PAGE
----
For including graphics such as Matlab plots, I use \includegraphics from the graphicx package. Every time, I have to decide on some width and pass e.g. [width=180mm] to the inclusion command. This feels very arbitrary. How would I let LaTeX find the optimal width, assuming the graphic scales nicely without pixelation?

  • How do you define “correct”? The same as \textwidth? – Caramdir Mar 6 '11 at 18:05
  • @Caramdir: I just want it to look nice. \textwidth would probably be fine. – Tim N Mar 6 '11 at 18:09

Just like Caramdir suggests, use \hsize or \textwidth to scale your graphics to a consistent width:


You could also define a dimension for flexibility that you could later easily re-define to a different width:

\photowidth=0.8\textwidth % or \photowidth=180mm
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    Good answer, but \photowidth doesn't need to be a dimension but can also be a macro which holds e.g. 0.8\textwidth. This has the benefit (or drawback, depending on the point of view) that it adjusts if \textwidth changes afterwards, e.g. inside a minibox. – Martin Scharrer Mar 6 '11 at 18:47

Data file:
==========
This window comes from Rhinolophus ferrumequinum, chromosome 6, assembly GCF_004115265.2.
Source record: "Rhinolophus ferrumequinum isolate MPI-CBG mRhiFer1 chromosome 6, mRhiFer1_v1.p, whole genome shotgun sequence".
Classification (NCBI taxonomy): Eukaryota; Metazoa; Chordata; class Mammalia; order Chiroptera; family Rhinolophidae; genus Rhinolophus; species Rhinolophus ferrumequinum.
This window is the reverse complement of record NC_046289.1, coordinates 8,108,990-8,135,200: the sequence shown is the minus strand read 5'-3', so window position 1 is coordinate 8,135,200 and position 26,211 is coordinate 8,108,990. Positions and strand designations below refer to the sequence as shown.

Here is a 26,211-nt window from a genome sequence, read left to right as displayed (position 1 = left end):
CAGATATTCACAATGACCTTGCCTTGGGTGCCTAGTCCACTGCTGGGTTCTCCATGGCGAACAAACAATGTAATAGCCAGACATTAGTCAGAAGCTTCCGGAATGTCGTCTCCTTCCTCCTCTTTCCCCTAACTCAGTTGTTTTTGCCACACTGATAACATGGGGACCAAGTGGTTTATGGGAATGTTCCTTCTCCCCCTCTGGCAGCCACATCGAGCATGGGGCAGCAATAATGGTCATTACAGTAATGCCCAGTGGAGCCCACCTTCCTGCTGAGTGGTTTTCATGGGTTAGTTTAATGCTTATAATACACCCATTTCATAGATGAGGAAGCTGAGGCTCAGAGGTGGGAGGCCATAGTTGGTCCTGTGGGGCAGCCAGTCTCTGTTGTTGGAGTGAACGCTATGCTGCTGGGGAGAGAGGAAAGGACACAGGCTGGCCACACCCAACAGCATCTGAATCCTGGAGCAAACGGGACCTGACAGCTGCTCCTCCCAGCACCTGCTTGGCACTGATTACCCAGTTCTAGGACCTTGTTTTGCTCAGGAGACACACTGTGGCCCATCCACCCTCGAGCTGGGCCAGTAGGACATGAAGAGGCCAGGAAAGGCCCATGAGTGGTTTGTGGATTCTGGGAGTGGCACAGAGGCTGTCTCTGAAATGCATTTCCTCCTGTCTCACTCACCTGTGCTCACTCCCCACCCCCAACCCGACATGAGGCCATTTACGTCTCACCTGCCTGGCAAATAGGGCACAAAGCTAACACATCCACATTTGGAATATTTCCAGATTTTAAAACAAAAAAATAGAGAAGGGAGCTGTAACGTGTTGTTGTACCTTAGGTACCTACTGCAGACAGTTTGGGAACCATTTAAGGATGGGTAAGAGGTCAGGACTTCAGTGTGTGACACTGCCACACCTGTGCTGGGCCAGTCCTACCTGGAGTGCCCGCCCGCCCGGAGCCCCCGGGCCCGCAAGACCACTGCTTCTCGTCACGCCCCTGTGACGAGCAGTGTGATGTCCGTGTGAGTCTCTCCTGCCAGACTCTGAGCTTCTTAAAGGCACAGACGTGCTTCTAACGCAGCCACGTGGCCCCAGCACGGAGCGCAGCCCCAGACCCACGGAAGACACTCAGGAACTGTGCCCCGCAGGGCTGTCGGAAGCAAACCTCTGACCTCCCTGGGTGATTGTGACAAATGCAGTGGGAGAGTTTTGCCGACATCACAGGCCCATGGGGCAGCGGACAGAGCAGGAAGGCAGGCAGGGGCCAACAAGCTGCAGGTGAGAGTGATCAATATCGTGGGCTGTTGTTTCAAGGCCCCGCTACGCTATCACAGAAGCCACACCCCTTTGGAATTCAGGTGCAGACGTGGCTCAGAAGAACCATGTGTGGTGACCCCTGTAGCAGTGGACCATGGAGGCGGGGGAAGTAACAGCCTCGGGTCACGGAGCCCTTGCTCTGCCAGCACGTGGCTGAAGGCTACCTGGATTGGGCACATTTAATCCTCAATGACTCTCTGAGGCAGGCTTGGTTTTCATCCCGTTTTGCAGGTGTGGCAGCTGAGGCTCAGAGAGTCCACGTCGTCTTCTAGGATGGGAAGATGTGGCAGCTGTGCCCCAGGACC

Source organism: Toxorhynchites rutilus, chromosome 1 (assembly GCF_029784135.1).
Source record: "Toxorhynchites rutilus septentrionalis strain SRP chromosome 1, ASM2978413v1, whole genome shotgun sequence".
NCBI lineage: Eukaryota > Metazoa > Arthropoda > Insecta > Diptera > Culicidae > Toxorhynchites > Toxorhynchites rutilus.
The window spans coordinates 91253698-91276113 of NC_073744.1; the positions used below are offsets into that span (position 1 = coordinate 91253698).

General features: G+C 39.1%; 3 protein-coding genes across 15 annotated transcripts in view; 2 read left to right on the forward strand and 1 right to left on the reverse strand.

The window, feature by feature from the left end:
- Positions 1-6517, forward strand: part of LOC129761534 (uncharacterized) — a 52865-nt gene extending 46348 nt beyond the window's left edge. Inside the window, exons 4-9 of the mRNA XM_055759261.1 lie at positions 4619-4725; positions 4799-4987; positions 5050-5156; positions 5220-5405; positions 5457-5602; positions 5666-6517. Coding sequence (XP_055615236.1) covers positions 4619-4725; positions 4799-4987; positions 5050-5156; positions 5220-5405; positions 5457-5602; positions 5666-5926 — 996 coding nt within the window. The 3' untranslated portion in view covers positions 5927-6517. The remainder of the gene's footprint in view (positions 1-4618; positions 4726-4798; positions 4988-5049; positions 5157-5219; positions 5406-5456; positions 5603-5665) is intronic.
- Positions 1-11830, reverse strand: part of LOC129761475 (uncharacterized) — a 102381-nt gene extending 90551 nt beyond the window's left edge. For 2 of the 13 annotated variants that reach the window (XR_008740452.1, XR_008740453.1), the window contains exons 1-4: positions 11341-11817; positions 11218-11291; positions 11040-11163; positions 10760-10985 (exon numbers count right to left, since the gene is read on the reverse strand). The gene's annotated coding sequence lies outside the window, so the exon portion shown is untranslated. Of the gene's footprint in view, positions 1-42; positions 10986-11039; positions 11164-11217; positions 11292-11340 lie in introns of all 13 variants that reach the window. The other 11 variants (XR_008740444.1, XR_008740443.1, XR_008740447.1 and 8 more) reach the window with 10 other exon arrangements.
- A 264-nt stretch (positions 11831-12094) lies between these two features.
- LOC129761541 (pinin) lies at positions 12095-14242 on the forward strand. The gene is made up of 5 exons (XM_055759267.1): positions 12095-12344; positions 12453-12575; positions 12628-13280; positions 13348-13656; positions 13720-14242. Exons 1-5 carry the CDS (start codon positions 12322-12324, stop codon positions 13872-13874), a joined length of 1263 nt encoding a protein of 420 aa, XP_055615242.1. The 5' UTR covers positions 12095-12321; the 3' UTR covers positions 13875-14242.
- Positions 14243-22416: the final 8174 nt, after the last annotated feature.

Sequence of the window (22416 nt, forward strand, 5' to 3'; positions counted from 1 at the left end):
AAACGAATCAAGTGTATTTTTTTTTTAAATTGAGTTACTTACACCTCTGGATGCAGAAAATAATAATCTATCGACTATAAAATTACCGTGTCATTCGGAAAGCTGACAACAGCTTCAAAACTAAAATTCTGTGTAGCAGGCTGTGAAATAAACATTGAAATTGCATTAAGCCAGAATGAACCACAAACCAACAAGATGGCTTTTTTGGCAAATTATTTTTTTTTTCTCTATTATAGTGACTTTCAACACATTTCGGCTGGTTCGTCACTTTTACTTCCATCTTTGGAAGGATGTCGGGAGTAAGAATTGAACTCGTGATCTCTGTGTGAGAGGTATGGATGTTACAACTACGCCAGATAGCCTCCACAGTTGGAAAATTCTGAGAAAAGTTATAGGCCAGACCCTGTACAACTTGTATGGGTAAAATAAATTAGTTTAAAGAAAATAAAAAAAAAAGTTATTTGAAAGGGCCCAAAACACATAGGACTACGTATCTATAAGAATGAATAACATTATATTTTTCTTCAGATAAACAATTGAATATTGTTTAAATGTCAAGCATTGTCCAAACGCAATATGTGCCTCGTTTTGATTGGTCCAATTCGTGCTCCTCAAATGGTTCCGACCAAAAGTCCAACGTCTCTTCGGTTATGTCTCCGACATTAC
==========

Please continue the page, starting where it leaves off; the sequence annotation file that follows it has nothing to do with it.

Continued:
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    @Martin: I assume the advantage of a dimension is that you would use it as in [width=0.5\photowidth] but this wouldn't be possible if it were defined as macro, right? But I can see your point, too -- a dimension is defined once. – Christian Lindig Mar 6 '11 at 18:52
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    You are right, but eTeX comes to the rescue: \def\photowidth{\dimexpr .8\textwidth\relax} gives you both the advantages! – Martin Scharrer Mar 6 '11 at 18:58
  • @Cristian Lindig: \newdimen is TeX command. How does it differ from \setlength? I prefer not to mix LaTeX and TeX commands just to keep my co-authors from asking the same question: what is the difference? – Igor Kotelnikov Mar 7 '11 at 2:56
  • @Igor You are right. To stay within LaTeX you can use \newlength{photowidth} to introduce the new dimension and use \setlength{photowidth}{180mm} to set it. – Christian Lindig Mar 7 '11 at 7:47

More elegant solution is to set desired width globally:


Setting width locally as shown by Christian overrides global keys.

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